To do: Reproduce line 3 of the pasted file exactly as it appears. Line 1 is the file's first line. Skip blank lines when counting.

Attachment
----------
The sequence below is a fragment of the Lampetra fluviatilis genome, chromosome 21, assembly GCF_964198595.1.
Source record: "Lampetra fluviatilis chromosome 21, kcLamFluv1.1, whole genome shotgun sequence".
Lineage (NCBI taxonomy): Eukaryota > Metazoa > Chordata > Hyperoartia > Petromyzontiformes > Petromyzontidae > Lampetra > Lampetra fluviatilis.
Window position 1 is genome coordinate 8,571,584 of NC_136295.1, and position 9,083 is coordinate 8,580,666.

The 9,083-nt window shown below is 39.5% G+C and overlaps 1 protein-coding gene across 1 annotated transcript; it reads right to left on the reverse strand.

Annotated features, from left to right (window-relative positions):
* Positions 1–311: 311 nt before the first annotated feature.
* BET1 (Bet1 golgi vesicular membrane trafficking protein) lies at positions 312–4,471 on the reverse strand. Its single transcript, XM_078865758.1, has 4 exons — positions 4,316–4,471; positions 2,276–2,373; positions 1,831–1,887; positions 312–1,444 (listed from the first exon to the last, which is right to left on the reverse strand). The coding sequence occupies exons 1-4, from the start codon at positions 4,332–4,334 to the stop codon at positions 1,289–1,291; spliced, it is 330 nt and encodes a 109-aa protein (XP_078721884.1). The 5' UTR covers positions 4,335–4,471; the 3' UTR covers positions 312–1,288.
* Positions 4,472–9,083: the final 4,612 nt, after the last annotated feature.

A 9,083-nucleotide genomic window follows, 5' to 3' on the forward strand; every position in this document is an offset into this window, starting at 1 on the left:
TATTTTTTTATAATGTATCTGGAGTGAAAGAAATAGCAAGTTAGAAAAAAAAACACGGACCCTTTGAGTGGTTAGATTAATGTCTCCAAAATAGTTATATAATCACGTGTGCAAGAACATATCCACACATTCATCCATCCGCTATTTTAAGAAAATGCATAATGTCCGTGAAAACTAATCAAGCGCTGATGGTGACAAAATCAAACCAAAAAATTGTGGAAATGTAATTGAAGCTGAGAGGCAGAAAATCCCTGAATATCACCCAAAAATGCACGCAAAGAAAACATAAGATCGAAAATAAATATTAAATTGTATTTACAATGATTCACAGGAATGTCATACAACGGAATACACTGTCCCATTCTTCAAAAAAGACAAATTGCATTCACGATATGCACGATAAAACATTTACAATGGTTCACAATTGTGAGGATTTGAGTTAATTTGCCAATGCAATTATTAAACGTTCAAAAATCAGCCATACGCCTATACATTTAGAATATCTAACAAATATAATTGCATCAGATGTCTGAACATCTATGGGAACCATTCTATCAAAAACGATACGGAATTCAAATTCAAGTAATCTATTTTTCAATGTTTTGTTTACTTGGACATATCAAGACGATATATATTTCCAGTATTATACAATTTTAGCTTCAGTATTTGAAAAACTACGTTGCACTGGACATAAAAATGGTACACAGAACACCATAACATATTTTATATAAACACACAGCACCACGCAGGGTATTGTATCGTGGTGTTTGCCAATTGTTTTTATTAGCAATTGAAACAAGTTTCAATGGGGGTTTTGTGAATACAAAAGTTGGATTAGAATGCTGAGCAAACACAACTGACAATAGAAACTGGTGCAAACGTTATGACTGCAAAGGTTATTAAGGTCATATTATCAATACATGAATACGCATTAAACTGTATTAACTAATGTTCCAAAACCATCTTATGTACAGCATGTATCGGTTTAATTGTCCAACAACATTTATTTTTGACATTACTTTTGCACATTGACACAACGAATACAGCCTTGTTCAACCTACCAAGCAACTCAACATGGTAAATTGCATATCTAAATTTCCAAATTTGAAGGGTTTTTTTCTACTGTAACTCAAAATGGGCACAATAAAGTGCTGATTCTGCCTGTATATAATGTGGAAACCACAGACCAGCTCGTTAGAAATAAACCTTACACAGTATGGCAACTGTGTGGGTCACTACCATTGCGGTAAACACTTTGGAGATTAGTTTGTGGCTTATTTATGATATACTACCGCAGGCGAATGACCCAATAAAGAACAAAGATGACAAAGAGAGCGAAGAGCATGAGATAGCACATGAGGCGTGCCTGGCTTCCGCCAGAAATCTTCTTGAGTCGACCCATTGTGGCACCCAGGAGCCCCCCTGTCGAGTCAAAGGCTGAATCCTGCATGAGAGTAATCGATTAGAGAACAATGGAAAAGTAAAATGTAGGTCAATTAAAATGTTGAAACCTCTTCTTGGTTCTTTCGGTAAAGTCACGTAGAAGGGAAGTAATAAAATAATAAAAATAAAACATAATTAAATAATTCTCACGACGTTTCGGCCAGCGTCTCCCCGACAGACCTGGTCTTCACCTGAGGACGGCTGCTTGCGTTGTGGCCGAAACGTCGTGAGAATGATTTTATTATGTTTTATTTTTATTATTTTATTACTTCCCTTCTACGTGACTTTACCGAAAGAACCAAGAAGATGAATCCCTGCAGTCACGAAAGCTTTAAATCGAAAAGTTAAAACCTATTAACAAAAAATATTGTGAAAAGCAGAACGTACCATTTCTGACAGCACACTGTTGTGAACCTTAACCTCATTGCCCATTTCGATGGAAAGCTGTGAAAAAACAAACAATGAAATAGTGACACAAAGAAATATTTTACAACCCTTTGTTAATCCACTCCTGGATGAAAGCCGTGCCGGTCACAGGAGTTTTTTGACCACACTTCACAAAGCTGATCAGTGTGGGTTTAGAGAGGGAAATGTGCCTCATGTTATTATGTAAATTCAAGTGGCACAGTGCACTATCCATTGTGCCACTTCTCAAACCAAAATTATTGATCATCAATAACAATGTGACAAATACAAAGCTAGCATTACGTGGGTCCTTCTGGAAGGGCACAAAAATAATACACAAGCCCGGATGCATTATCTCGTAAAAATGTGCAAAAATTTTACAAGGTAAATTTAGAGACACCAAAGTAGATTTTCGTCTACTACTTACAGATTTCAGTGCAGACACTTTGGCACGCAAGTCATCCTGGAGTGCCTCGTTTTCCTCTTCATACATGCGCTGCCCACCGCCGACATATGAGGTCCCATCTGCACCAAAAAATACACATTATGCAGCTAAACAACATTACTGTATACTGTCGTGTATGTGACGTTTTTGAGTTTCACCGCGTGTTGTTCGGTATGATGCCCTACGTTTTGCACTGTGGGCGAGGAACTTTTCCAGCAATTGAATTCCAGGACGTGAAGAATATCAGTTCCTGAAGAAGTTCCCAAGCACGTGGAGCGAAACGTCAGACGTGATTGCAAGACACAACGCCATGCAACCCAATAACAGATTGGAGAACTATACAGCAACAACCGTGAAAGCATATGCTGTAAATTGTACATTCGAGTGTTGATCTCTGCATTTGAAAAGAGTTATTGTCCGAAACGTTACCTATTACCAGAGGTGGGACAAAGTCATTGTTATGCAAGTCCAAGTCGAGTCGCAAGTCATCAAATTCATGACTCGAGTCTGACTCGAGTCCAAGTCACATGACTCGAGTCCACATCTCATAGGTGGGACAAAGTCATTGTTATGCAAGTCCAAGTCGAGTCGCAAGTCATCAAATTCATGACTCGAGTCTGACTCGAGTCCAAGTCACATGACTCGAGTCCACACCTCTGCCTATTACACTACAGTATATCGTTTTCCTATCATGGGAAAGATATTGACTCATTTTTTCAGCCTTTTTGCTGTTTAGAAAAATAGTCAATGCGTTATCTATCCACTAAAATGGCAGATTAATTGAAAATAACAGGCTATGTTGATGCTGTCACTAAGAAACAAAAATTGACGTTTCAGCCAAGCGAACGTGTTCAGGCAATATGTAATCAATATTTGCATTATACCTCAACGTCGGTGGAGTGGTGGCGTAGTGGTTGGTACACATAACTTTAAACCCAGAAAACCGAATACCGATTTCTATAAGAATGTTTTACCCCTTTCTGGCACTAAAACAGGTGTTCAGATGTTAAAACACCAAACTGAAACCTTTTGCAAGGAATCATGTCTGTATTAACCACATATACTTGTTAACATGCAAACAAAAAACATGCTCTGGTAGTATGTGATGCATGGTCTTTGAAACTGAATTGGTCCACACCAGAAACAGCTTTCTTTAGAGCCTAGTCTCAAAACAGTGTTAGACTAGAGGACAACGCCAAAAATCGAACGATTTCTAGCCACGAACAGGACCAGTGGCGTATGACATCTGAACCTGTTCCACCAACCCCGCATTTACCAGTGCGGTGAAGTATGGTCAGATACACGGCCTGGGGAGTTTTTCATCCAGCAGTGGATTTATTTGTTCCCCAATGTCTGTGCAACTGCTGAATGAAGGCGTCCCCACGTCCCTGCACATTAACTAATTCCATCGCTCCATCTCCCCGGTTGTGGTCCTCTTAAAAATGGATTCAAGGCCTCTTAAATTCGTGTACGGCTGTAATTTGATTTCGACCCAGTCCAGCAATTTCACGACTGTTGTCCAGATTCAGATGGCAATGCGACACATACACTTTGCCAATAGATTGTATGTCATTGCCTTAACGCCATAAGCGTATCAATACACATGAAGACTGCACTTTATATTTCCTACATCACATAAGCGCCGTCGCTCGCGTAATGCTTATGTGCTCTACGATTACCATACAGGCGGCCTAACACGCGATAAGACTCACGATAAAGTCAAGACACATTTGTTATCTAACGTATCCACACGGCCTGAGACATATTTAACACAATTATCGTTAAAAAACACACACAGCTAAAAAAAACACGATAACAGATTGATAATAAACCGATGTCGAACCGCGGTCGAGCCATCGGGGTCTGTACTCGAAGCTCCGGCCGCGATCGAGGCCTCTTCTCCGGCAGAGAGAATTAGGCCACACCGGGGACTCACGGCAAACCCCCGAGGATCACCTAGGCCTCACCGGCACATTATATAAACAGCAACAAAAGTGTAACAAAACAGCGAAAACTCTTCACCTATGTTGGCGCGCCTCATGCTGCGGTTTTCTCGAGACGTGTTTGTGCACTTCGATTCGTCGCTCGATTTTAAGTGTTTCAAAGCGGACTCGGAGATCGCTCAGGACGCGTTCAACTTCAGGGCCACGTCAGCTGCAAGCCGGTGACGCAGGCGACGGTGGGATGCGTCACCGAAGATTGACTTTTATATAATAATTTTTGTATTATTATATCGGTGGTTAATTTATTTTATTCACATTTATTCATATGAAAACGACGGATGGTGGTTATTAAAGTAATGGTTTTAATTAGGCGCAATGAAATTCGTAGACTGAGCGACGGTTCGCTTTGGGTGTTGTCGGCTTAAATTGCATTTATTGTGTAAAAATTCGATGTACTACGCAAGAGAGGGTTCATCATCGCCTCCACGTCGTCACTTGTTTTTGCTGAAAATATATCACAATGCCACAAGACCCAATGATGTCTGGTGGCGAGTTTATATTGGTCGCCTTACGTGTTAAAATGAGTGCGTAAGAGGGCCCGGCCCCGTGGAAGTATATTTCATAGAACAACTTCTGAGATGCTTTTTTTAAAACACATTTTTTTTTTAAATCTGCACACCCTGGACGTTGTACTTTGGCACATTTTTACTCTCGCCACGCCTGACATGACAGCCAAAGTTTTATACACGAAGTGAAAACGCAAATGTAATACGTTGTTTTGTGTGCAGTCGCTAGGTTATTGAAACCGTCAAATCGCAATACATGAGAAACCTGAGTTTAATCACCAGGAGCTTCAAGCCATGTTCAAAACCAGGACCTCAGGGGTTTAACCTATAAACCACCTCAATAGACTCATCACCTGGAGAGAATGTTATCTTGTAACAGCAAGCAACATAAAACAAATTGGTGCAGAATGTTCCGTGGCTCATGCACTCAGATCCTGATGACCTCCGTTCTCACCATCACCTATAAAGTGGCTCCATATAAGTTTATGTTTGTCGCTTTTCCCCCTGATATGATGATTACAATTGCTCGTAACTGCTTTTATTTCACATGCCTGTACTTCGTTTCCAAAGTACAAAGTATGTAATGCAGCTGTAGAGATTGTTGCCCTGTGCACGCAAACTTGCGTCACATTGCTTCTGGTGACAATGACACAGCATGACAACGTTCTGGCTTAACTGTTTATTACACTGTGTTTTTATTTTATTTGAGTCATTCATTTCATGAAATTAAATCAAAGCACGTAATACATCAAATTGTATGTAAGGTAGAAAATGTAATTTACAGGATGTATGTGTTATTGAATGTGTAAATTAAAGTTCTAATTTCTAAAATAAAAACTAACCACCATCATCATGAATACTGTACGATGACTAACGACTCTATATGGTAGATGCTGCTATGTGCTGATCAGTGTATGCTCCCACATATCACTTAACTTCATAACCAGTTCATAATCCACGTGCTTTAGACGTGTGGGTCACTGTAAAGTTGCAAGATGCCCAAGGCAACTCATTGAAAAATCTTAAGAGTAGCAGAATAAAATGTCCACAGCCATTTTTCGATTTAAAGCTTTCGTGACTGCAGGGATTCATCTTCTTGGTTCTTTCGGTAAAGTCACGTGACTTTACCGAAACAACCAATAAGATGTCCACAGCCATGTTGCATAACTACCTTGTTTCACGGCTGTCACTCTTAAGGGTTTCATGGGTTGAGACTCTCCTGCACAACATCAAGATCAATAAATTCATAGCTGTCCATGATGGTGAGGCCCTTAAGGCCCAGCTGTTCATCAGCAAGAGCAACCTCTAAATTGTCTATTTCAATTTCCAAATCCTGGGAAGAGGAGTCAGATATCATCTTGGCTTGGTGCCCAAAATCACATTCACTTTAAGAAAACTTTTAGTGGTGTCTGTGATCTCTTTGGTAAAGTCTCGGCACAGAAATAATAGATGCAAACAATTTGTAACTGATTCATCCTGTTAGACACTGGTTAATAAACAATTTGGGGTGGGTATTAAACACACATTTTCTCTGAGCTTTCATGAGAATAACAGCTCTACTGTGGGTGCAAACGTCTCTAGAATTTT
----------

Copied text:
Lineage (NCBI taxonomy): Eukaryota > Metazoa > Chordata > Hyperoartia > Petromyzontiformes > Petromyzontidae > Lampetra > Lampetra fluviatilis.